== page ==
Side Letter: Carlyle on resilience, UBS on bargains, deeper into Dyal’s NBA play

We will soon see more private equity investment in sports franchises; that's what our team is hearing as they research an upcoming deep dive on the subject. In the meantime, we have some more details on Dyal's entry into that industry. Plus: the window for bargains came and went, more on the development of "natural capital", and Carlyle's impact head on operational resilience. Here's today's brief, for our valued subscribers only.

They said it

“Australia, Canada, the UK, France, Japan and the European Union are all working towards some form of climate risk reporting for companies, but New Zealand is moving ahead of them by making disclosures about climate risk mandatory across the financial system.”

James Shaw, New Zealand’s minister for climate change, discusses the new requirement for asset managers and financial institutions to report on the risk that climate change poses to their business and portfolios. Full story on Infrastructure Investor.

Just happened

A new PE playbook

For PE investors, it’s hard to find an industry with similar dynamics to sports. A sticky, often fanatical customer base, multiple entities to invest in (think leagues, teams, broadcast rights, stadiums, sports tech and nutrition to name just a few), and potential global revenue streams. Plenty of successful PE execs have made personal investments in sports franchises, but until now only a handful of funds, such as those managed by CVC Capital PartnersBridgepointKKRAdvent International and Silver Lake, have thrown their institutional hats into the ring. That’s about to change, as we’ve been finding out in our reporting for a deep dive into the topic to come later this year. In part this is down to changes to ownership rules by various major leagues in the US. The latest arrival is Dyal Capital Partners, on whose HomeCourt Partners venture with the NBA we have more detail here.

Quick dip

PE sponsors holding out to make the best use of this year’s crisis may have already missed the boat. Speaking on a breakfast media call this morning, Simona Maellare, global co-head of UBS’s alternative capital group, said the window for buying companies on the cheap opened and closed fairly quickly. “This would have been a perfect vintage for PE, because an over-inflated environment of high multiple and valuations was finally becoming a bit more rational and again PE could buy assets at more reasonable valuations. Actually, this hasn’t happened,” she said. In Europe, the bulk of the deals to happen have not been for bargain buys but for companies that have proven to be covid-19 and recession resilient, she added.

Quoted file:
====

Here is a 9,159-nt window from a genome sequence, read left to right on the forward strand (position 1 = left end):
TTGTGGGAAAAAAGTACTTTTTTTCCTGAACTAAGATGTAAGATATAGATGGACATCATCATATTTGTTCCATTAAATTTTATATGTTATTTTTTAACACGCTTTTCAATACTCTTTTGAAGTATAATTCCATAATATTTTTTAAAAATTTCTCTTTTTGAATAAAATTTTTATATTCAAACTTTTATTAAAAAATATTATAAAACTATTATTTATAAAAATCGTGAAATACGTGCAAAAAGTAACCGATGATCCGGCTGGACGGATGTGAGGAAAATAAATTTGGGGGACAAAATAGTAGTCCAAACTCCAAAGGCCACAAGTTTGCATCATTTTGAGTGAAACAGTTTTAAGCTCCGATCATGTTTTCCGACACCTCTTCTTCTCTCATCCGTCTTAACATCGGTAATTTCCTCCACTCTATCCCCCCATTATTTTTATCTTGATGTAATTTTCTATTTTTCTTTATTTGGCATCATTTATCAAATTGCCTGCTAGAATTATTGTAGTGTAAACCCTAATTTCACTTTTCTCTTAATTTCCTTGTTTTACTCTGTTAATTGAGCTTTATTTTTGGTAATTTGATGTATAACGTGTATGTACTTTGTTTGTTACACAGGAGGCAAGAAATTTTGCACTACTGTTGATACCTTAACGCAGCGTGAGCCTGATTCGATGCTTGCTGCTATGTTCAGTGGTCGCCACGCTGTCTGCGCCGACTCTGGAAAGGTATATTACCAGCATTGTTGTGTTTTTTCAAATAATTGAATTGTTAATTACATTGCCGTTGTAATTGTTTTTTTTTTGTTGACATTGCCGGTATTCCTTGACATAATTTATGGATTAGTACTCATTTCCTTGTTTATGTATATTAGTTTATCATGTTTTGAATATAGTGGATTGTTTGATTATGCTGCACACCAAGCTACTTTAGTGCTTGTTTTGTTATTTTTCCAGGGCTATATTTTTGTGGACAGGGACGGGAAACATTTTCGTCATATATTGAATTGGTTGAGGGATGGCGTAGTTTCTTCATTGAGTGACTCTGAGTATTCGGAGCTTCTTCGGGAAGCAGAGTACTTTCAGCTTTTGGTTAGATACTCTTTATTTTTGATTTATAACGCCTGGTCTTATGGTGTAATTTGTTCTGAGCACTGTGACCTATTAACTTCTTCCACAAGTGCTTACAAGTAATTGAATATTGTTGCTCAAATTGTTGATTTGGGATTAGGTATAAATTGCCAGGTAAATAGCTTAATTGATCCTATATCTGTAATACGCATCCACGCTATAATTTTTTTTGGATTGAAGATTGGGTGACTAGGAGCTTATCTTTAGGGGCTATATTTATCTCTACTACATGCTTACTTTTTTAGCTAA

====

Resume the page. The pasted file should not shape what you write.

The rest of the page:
Super Natural

HSBC Global Asset Management last month entered a JV with climate change advisory firm Pollination to “create the world’s largest dedicated natural capital asset management company” (Side Letter 27 August), targeting a debut fund of $1 billion. Agri Investor editor Binyamin Ali has provided subscribers with some more context around the emergence of the “natural capital” asset class. Some salient points:

  • Increasingly erratic weather brought about by global warming has grown in its consistency and intensity across the world, while the global pandemic we’re now living through follows in a line of zoonotic (animal borne) diseases attributed to the degradation of the natural environment caused by human activity.
  • The need to invest in and protect the natural world has been identified by countless reports over the years, directly linking its prosperity with that of every living creature.
  • Trouble is, decision-makers “often consider nature’s benefits ‘free’, so market pricing is difficult, sometimes unfeasible, and they are often valued at zero”, as former US Treasury secretary Henry Paulson recently wrote in the Financial Times (paywall). Paulson also called for the creation of a new asset class comprised of things like productive soils, crop pollination and watersheds, citing data that estimate the loss of “services” from pollinators such as bees would equate to a $200 billion loss in agricultural output.
  • If ‘natural capital’ is to grow to become a bona fide asset class in its own right, it will require a rethink that challenges and updates PE’s understanding of the benefits we derive from the natural world – and not simply a rethink of what actually constitutes an asset class.
    Subscribers to Agri Investor can read the full version here.

Operational lessons learned

Carlyle‘s head of impact Megan Starr says a workshop her firm ran several years ago to assess the impact of an extreme weather event on the firm’s operations had put the organisation in a good place to deal with the covid-19 pandemic: “As a result of that exercise, we found we really needed to invest more heavily in better remote working technology, much better firm-wide communications, our ability to communicate with people quickly, efficiently, seamlessly, and more IT and data resiliency.”

Dig deeper

Institution: New Mexico Educational Retirement Board
Headquarters: Santa Fe, United States
AUM: $12.44 billion
Allocation to alternatives: 23%

New Mexico Educational Retirement Board committed $50 million to OrbiMed Private Investments VIII at its September 2020 board meeting, according to a the meeting agenda.

OrbiMed Advisors’ fund launched in August and is targeting $1.4 billion, according to Private Equity International data.

For more information on New Mexico Educational Retirement Board, as well as more than 5,900 other institutions, check out the PEI database.

Today’s letter was prepared by Toby Mitchenall with Adam Le and Carmela Mendoza.

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